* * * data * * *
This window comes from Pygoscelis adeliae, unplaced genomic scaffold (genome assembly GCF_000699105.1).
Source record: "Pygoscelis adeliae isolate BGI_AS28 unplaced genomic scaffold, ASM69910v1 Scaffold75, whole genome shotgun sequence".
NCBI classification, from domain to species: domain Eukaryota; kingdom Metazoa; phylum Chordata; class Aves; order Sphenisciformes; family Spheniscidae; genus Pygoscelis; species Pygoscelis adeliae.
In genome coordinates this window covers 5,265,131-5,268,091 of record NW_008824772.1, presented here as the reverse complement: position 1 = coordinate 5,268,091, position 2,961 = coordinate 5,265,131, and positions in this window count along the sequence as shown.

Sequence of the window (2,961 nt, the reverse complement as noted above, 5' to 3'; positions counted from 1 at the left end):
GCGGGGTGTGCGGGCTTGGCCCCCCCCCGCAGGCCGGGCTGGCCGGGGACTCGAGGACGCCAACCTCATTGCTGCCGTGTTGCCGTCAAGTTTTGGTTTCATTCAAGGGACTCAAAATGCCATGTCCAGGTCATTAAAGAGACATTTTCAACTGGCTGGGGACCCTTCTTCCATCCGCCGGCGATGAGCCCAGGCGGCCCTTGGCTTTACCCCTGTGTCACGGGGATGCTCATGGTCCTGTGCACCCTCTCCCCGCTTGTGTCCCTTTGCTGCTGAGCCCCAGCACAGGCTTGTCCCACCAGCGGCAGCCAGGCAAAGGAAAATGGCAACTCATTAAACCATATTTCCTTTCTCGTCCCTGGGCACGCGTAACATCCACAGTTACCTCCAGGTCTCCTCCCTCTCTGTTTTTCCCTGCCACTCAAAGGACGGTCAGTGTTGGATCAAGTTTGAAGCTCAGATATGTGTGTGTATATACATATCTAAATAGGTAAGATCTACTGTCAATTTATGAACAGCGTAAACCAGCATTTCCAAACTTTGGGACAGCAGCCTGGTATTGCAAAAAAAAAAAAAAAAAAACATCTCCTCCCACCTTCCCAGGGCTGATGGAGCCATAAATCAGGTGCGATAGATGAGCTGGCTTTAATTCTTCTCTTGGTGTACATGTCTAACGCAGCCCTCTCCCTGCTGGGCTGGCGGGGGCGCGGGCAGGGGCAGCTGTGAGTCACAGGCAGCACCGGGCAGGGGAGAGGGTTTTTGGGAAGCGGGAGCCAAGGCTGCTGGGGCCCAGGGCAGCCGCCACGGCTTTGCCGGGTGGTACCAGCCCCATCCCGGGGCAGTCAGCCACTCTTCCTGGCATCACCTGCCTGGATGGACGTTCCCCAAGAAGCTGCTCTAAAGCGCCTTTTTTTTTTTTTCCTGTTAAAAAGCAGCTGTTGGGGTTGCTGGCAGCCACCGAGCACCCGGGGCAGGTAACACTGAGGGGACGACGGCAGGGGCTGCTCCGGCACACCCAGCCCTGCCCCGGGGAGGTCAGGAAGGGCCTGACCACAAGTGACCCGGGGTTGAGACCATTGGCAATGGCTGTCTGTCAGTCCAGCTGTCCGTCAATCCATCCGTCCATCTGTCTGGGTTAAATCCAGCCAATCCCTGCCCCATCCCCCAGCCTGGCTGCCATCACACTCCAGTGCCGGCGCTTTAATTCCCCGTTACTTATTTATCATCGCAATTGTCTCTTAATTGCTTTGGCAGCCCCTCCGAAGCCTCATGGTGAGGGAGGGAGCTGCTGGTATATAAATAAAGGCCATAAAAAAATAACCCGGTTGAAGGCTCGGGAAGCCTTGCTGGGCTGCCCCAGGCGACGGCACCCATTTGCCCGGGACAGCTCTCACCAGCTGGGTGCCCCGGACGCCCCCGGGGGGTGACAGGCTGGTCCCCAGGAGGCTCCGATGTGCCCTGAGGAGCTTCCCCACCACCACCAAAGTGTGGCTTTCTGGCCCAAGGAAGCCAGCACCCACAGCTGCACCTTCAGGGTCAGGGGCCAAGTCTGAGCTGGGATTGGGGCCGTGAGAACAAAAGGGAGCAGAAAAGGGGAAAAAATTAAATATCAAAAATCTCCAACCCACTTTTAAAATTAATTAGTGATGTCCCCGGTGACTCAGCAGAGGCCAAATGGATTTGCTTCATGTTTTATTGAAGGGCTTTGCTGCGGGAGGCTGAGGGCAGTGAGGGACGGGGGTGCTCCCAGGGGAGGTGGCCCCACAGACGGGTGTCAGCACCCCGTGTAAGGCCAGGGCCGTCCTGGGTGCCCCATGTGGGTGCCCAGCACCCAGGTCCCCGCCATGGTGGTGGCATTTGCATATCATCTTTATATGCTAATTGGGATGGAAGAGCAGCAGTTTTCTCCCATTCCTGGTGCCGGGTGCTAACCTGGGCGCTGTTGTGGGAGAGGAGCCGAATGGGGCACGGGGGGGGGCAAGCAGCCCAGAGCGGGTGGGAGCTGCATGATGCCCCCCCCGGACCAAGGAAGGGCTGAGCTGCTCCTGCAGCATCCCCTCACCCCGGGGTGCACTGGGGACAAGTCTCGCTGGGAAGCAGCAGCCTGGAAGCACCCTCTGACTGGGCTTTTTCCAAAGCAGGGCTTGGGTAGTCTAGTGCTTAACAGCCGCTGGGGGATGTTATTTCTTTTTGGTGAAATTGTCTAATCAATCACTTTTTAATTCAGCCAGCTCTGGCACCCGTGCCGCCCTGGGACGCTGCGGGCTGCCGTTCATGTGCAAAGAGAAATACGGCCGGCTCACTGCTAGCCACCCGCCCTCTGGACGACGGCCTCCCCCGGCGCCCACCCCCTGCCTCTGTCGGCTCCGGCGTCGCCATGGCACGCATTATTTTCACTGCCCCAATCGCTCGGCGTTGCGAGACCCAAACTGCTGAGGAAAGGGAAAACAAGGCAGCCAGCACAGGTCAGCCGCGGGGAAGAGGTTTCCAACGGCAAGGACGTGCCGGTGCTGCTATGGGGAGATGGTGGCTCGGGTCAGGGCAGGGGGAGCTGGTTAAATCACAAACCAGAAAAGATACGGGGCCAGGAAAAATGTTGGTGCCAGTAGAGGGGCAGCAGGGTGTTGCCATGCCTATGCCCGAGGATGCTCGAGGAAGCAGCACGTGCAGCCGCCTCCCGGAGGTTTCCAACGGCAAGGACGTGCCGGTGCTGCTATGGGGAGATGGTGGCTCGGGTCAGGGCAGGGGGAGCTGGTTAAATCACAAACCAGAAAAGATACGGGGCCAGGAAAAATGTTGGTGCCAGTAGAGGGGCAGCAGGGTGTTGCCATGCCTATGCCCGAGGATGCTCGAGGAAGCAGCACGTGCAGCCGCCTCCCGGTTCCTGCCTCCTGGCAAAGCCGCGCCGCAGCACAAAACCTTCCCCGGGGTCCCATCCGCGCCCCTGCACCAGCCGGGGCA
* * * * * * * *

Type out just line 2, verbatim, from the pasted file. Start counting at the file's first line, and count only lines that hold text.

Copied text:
Source record: "Pygoscelis adeliae isolate BGI_AS28 unplaced genomic scaffold, ASM69910v1 Scaffold75, whole genome shotgun sequence".